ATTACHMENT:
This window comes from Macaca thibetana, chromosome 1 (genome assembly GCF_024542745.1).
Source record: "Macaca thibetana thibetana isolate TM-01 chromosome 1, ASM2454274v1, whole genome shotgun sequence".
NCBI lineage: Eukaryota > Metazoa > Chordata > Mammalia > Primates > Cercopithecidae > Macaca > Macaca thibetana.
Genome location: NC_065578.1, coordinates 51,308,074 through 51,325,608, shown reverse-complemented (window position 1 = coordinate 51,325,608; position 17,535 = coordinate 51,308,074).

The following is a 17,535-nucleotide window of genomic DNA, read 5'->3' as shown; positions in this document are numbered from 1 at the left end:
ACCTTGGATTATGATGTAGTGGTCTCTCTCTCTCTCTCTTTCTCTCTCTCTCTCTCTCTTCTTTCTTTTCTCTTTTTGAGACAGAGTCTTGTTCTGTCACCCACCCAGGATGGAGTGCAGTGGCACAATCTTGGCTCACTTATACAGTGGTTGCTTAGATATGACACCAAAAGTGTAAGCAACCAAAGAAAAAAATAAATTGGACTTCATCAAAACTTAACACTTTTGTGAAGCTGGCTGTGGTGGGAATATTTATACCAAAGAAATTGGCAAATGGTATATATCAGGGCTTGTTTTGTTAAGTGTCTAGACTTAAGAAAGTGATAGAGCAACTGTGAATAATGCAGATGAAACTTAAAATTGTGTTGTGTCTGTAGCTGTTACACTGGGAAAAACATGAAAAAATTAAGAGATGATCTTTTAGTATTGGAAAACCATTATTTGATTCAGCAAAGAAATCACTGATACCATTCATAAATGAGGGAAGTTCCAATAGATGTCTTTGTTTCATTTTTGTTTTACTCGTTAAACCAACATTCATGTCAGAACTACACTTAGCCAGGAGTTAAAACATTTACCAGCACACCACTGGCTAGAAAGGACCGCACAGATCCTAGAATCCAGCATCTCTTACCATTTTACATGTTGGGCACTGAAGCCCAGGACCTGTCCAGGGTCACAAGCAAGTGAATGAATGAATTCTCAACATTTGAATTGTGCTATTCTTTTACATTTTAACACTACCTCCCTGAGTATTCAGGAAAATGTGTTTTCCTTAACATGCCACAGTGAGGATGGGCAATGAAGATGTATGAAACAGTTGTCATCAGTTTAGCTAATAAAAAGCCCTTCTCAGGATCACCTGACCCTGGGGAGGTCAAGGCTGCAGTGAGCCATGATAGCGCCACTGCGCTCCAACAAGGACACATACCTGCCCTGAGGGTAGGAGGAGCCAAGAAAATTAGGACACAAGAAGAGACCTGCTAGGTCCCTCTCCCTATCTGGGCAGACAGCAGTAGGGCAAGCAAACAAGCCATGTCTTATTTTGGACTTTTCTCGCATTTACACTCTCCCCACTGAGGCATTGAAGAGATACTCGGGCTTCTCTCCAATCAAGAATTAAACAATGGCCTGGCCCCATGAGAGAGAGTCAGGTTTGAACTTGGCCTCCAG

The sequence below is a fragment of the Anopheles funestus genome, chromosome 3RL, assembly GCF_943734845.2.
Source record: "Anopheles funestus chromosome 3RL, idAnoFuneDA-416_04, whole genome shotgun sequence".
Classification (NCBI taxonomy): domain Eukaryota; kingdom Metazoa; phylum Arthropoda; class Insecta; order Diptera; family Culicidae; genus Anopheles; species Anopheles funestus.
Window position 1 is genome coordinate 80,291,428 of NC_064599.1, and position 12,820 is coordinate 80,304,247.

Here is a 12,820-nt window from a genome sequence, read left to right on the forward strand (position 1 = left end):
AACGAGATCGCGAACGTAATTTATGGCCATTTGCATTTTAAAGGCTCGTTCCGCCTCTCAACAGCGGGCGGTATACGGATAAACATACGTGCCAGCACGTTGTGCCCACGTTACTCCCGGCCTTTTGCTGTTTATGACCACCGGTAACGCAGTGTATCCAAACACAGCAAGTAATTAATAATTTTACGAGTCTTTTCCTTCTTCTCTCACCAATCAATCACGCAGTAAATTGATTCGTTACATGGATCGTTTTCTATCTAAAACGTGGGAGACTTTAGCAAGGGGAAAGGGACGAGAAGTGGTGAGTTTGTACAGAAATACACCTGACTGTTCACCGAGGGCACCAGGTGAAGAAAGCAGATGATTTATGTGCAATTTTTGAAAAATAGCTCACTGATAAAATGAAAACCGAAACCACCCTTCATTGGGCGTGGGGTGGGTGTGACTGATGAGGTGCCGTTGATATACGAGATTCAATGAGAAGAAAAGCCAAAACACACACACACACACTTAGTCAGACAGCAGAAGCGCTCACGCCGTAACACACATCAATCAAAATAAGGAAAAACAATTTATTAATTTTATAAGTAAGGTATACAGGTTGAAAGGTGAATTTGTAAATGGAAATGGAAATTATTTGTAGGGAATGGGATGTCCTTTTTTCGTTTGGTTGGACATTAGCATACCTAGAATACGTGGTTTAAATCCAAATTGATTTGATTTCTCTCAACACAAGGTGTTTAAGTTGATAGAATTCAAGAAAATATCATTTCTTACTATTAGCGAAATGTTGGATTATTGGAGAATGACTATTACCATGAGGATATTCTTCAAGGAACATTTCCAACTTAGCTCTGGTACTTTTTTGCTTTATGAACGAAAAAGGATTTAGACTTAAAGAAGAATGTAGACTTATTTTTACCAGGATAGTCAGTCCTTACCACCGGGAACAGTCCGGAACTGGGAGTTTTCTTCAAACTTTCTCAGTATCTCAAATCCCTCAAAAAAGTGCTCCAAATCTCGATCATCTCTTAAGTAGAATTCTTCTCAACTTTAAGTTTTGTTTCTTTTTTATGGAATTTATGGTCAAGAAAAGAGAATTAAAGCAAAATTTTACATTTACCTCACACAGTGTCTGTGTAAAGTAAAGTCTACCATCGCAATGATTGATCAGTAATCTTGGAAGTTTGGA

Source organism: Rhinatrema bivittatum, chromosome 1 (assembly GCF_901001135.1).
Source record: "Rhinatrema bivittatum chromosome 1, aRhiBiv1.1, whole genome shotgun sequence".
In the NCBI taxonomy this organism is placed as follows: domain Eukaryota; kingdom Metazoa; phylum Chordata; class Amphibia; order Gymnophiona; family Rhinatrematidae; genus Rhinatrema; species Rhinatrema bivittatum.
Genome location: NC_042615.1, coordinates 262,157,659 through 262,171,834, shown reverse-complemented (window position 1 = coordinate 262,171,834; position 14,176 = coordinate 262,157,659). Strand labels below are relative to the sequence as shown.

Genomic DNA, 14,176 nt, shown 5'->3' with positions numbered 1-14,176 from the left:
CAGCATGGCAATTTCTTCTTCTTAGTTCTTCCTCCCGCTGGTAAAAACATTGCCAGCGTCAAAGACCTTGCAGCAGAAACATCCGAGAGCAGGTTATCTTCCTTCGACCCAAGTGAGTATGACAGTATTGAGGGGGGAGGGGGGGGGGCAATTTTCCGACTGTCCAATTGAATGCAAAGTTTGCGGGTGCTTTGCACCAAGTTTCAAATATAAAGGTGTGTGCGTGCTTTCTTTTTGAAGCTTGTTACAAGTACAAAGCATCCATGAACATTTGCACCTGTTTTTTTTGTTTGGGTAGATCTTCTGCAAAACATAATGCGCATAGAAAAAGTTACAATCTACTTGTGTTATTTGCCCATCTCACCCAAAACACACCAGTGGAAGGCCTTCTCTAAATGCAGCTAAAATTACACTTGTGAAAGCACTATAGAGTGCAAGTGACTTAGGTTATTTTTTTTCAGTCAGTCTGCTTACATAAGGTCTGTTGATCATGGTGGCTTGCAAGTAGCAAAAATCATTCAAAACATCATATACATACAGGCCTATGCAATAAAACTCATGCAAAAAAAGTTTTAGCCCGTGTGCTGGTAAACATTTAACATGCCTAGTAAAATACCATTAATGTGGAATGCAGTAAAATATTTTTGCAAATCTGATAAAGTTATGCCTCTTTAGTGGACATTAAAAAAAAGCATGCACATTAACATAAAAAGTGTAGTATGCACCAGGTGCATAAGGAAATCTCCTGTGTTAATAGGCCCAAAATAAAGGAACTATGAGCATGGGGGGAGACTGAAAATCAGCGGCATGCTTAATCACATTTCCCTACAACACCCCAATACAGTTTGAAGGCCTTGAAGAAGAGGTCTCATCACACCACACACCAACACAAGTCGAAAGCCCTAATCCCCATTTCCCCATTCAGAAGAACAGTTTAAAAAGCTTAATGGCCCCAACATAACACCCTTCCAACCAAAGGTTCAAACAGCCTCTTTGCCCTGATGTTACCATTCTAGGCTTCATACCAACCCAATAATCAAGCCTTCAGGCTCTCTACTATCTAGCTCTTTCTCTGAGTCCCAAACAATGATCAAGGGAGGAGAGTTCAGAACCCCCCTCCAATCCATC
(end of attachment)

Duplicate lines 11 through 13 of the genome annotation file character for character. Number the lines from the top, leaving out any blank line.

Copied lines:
Here is a 12,820-nt window from a genome sequence, read left to right on the forward strand (position 1 = left end):
AACGAGATCGCGAACGTAATTTATGGCCATTTGCATTTTAAAGGCTCGTTCCGCCTCTCAACAGCGGGCGGTATACGGATAAACATACGTGCCAGCACGTTGTGCCCACGTTACTCCCGGCCTTTTGCTGTTTATGACCACCGGTAACGCAGTGTATCCAAACACAGCAAGTAATTAATAATTTTACGAGTCTTTTCCTTCTTCTCTCACCAATCAATCACGCAGTAAATTGATTCGTTACATGGATCGTTTTCTATCTAAAACGTGGGAGACTTTAGCAAGGGGAAAGGGACGAGAAGTGGTGAGTTTGTACAGAAATACACCTGACTGTTCACCGAGGGCACCAGGTGAAGAAAGCAGATGATTTATGTGCAATTTTTGAAAAATAGCTCACTGATAAAATGAAAACCGAAACCACCCTTCATTGGGCGTGGGGTGGGTGTGACTGATGAGGTGCCGTTGATATACGAGATTCAATGAGAAGAAAAGCCAAAACACACACACACACACTTAGTCAGACAGCAGAAGCGCTCACGCCGTAACACACATCAATCAAAATAAGGAAAAACAATTTATTAATTTTATAAGTAAGGTATACAGGTTGAAAGGTGAATTTGTAAATGGAAATGGAAATTATTTGTAGGGAATGGGATGTCCTTTTTTCGTTTGGTTGGACATTAGCATACCTAGAATACGTGGTTTAAATCCAAATTGATTTGATTTCTCTCAACACAAGGTGTTTAAGTTGATAGAATTCAAGAAAATATCATTTCTTACTATTAGCGAAATGTTGGATTATTGGAGAATGACTATTACCATGAGGATATTCTTCAAGGAACATTTCCAACTTAGCTCTGGTACTTTTTTGCTTTATGAACGAAAAAGGATTTAGACTTAAAGAAGAATGTAGACTTATTTTTACCAGGATAGTCAGTCCTTACCACCGGGAACAGTCCGGAACTGGGAGTTTTCTTCAAACTTTCTCAGTATCTCAAATCCCTCAAAAAAGTGCTCCAAATCTCGATCATCTCTTAAGTAGAATTCTTCTCAACTTTAAGTTTTGTTTCTTTTTTATGGAATTTATGGTCAAGAAAAGAGAATTAAAGCAAAATTTTACATTTACCTCACACAGTGTCTGTGTAAAGTAAAGTCTACCATCGCAATGATTGATCAGTAATCTTGGAAGTTTGGA

Source organism: Rhinatrema bivittatum, chromosome 1 (assembly GCF_901001135.1).